For class the other day, we read the article “Commodified Enchantment: Children and Consumer Capitalism” by Beryl Langer. In it, she argued that capitalism’s appropriation of the “sacred child” was a direct contradiction with commercialism’s intrusion into the domain of childhood. In arguing this case, she also brought up the argument that today’s toys, which all stem from a TV show or a movie (and therefore already have a story affixed to them and are often part of a set which requires you to buy most or all of the set before it becomes useful), limit creativity.
At least more so than the toys of the Baby Boomers (blocks, G.I. Joe, Tonka toys). The reason for this (they argue) is that for many of today’s toys, there are only one or two configurations for them, while you can do tons of cool stuff with blocks.
My question is, is there any validity to these claims? There is certainly some validity to the argument that you have to buy most or all of a set before the toy achieves full functionality. In Pokemon, for example, the driving force is that you, “Gotta catch ’em all.” Well, if you play the video games, then you will know that in order to “Catch ’em all” you have to buy at least two video games from each “Generation (Gen)” of video games. In the first Gen, there were three games: Red, Yellow, and Blue. In each game, there were about ten Pokemon which were unavailable (Bellsprout and his evolutions, for instance, were unavailable in Red version). In order to get it, you had to have a friend or sibling who owned a Blue (or Yellow) version, plus an additional Game Boy, plus at least one link cable. The consumerism is most definitely there.
But does this limit creativity? I have seen teams of Pokemon (in Pokemon you make a “team” of six pokemon in order to battle other “teams”) which appeared really poorly constructed, but which actually showed remarkably elaborate strategy. People take the games and are extremely creative in building their teams. However, it can still be argued that they are still being creative within the confines of a set of rules, and therefore are not being actively creative, they are just taking advantage of someone else’s creation.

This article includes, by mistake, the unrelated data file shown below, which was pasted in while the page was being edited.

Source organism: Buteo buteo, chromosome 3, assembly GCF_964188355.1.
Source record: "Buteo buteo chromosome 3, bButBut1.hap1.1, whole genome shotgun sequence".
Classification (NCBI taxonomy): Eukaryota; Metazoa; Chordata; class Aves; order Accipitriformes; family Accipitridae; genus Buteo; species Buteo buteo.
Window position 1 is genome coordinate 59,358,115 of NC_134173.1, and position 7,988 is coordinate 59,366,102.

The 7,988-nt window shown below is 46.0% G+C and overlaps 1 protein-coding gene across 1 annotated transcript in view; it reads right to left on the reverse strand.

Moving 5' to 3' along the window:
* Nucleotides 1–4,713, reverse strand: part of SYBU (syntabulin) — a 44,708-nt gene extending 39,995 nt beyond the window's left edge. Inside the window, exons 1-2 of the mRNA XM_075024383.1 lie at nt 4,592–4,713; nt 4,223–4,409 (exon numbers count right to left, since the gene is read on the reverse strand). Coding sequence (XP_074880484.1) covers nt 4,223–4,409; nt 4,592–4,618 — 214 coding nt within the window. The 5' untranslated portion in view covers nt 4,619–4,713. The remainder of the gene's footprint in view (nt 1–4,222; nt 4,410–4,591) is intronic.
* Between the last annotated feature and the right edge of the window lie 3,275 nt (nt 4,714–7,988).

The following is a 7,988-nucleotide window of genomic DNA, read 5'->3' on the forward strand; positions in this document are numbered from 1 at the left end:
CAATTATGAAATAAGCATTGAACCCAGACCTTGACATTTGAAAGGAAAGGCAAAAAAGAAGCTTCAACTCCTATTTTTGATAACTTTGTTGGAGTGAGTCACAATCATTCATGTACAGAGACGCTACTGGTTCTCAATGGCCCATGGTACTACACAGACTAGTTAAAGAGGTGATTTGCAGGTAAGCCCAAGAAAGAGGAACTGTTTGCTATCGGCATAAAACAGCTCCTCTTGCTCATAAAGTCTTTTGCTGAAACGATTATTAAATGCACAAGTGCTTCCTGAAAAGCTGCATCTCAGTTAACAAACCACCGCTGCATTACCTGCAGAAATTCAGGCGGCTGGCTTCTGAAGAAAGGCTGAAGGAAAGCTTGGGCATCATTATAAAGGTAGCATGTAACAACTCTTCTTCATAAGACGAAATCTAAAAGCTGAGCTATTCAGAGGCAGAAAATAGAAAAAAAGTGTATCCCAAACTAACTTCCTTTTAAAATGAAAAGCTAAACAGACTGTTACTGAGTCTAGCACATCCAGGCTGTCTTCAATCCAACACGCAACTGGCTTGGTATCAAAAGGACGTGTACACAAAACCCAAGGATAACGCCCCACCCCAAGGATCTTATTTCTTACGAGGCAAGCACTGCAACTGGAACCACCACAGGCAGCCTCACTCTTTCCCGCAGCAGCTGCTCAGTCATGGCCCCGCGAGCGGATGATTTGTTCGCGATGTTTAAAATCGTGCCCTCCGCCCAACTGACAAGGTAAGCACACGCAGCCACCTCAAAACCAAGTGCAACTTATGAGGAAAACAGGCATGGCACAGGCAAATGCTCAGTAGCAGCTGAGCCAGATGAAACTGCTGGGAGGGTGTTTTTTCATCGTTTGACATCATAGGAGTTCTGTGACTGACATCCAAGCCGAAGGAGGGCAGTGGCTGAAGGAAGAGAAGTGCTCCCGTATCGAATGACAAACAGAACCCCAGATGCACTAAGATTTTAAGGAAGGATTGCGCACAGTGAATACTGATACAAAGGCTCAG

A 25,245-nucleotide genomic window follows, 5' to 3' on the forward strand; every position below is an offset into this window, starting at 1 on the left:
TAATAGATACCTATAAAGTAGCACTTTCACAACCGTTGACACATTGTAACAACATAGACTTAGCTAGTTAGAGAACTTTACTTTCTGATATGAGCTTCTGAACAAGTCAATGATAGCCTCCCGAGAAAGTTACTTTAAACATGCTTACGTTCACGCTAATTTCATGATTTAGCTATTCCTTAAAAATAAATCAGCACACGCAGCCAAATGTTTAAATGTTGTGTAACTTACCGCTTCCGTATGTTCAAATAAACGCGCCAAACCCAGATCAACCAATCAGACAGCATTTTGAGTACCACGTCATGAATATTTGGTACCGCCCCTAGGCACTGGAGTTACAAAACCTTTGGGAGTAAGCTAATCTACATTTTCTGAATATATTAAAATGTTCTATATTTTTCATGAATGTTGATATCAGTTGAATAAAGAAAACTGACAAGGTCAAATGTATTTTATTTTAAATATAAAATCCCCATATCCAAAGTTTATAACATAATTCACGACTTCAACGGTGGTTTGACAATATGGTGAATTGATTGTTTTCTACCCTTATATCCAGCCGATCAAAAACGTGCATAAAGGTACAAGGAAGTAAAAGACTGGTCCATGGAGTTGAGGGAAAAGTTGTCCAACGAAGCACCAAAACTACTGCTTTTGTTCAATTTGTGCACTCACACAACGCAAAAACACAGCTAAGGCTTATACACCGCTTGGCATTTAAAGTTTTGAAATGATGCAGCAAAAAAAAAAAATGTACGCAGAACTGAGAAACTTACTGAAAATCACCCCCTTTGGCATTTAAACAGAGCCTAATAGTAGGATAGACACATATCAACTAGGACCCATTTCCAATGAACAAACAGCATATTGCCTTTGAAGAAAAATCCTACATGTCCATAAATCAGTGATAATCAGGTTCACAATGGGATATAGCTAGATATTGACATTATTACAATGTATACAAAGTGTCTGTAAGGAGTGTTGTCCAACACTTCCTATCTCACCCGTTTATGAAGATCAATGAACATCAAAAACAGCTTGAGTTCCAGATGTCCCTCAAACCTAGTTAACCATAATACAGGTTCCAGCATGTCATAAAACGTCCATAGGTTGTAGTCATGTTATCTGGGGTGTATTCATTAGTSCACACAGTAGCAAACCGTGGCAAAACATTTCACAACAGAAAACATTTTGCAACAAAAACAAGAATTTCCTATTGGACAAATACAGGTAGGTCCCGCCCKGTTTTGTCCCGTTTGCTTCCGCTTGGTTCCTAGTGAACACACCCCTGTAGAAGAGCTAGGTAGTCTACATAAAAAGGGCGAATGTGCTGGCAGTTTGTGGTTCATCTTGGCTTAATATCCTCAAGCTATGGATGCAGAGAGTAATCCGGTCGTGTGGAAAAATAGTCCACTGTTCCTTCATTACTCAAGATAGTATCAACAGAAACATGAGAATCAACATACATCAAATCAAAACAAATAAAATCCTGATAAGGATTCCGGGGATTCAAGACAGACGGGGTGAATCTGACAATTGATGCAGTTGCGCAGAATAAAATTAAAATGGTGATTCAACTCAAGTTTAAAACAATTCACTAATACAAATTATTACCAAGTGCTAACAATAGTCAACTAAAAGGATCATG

But aren’t children with blocks doing exactly the same thing? They are taking someone else’s creation and piling them up and perhaps creating remarkably elaborate castles and creating intricate stories of princes and princesses and dragons, but they are still doing so within the confines of the rules of the blocks. Perhaps the rules are simpler, and allow for more physical interpretations, but doesn’t Pokemon do basically the same thing? Sure, it has a storyline, and the end result is always basically the same, but within that storyline, you can do a TON of different stuff.
But how does it affect creativity on a grand scale? One could certainly argue that we see the result of the children who played with blocks. They are adults now, and they have been creating things for quite some time now, including…Pokemon? So Pokemon was just a creation by a person who played with blocks. It is the very embodiment of creativity. Shouldn’t creativity spawn more creativity? And if a creative endeavor doesn’t spawn more creativity, then why create it in the first place?
In the end, creativity will still survive, and humans will be creating things for the rest of time.
Now, have a picture of Bellsprout with Nicolas Cage’s face. (credit for the image here.)